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From resorts and pistes, to places to kick back and relax, here are Snow's top 10 spots that the crowds haven't discovered yet. Just don't tell everyone.

2697 gg hotel zermatt switzerland

There are places I shouldn't - in fact, don't want - to tell you about, but I remember all too well the pain of my elder brother saying, “I know a secret and I'm not going to tell you”; so I'm going to spill the beans and let you all in on Snow Magazine’s top 10 places we want to keep for ourselves. They range from resorts and pistes, to places to watch the sun set. In our opinion, they’re truly special places to click into your bindings or from which to kick back and take it all in.

Silverton mountain Colorado

1. Silverton Mountain, Colorado, USA
This ski resort is the brainchild of Aaron and Jill Brill, who sat around the dinner table one night and thought it would be a good idea to buy a mountain and open an extreme off-piste only resort - now that’s what I call a great idea! After a long search they bought a mountain in an old silver mining village in Colorado and a second hand chairlift - job done. Silverton Mountain takes only 80 clients a day on a guided extreme mountain adventure. No pistes here. There may only be one chairlift, but it accesses a huge mountain. Once at the top of the lift, small guided groups (organised by hiking speed) trek off to find fresh tracks. Once at the bottom, you’re collected by an old school bus, with ‘Silverton Mountain Correctional Facility’ written down its side, and returned to the base tent, which doubles as a bar once the skiing finishes. It’s like heli-skiing at a fraction of the cost, which means that rather than sitting in a helicopter next to a city executive who’s dropping a couple of grand on a weekend, you’re on a knackered old bus with some bearded young dudes who know how to ride a mountain.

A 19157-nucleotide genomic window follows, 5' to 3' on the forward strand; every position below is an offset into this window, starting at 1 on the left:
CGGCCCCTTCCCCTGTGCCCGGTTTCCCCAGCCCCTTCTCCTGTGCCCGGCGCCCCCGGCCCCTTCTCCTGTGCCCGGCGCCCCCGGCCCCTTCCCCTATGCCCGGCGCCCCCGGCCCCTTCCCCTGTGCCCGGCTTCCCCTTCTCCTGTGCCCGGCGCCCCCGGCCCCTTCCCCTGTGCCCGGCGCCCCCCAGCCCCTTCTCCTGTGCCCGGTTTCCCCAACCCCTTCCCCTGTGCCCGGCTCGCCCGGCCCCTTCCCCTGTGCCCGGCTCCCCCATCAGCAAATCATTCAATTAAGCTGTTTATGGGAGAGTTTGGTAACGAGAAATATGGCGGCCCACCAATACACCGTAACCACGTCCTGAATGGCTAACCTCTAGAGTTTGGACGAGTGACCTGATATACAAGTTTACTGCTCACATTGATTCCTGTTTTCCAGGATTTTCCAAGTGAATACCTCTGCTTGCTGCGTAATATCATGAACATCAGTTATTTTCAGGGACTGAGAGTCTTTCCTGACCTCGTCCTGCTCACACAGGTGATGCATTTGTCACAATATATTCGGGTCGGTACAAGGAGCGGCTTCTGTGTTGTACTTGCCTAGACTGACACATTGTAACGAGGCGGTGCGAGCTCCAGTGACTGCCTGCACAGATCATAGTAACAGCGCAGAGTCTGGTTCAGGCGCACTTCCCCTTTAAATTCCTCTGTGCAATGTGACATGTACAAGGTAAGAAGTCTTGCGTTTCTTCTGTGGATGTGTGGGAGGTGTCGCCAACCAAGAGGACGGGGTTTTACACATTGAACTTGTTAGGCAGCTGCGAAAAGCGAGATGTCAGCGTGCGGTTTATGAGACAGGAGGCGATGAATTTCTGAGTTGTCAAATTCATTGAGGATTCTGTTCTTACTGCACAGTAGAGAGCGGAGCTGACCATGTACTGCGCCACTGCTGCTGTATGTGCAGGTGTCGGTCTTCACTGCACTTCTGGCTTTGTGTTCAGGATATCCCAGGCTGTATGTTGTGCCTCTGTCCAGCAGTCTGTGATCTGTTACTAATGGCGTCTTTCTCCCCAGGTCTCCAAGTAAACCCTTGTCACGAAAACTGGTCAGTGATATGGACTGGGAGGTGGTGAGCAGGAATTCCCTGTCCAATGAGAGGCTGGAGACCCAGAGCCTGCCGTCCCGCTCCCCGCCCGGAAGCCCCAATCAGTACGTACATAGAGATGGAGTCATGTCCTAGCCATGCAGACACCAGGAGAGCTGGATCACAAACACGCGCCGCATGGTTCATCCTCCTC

2. Stranda, Norway
A stunning 40 minute drive/ferry/drive from Alesund is the tiny resort of Stranda, which often tops Europe’s snow stats. It dumps it down here, and you can take on the powder with the most amazing of fjord backdrops. In the week it's empty (not that it’s busy on the weekend), and you can do loop after loop of fresh tracks. If you fancy a longer run, you can ride all the way down through the trees to the valley floor, and then call the ski taxi to come and get you. The resort has negotiated a good rate with the local taxi firm (good luck explaining exactly where you popped out of the trees in Norwegian though!) Remember to take a guide if venturing out of bounds.

3. Revelstoke Mountain Resort, British Columbia, Canada
Now with more than a decade of seasons under its belt, Revelstoke is no longer the new kid on the scene. Admittedly it's not such a big secret, as it has been covered by most of the ski press, but ask your average skier and most have never heard of the place. Hidden deep in BC’s interior, Revelstoke is screaming out to the world to come and visit, and you really should. It’s trying its darndest to mix it with the other big resorts of BC, and quite frankly is doing a bloody good job - the terrain on offer is truly awesome, and the adjacent cat skiing operation is simply brilliant. It’s a resort well worth the trouble of getting to.

GG Hotel Zermatt Switzerland

4. 3100 Kulmhotel, Zermatt, Switzerland
Ok, so Zermatt is not a secret at all, and nor is the 3100 Kulmhotel at the top of the Gornergrat cog railway. But not too many people take the time to watch the sun set behind the Matterhorn, in their ski boots, from the hotel terrace, before taking dinner in the very fine restaurant. All that’s great, but the truly special part comes when the waitress lets you know that it’s your turn to climb one of the two stone towers that are the hotel’s very own observatories. Star gazing within spitting distance of the Matterhorn: now that’s a special night.

5. Off piste from Olympic Express chair to Saint Martin de Belleville, Meribel, France
Take the Roc De Fer, then the Olympic Express chairlift straight out of Meribel Village, and once you push off the seat at the top, just keep going. This off piste run is just perfect for the intermediate off piste skier/boarder, but is also great fun for the more advanced too. It’s never too steep as it rolls its way down to St Martin de Belleville, past summer huts and through farmer’s fields. Obviously take all the care needed when going off piste, and watch out for the odd half-buried fence or grassy patch/track late in the season. Have lunch in a much over looked village of the 3 Vallees, before heading back to the crowds of the main hubs.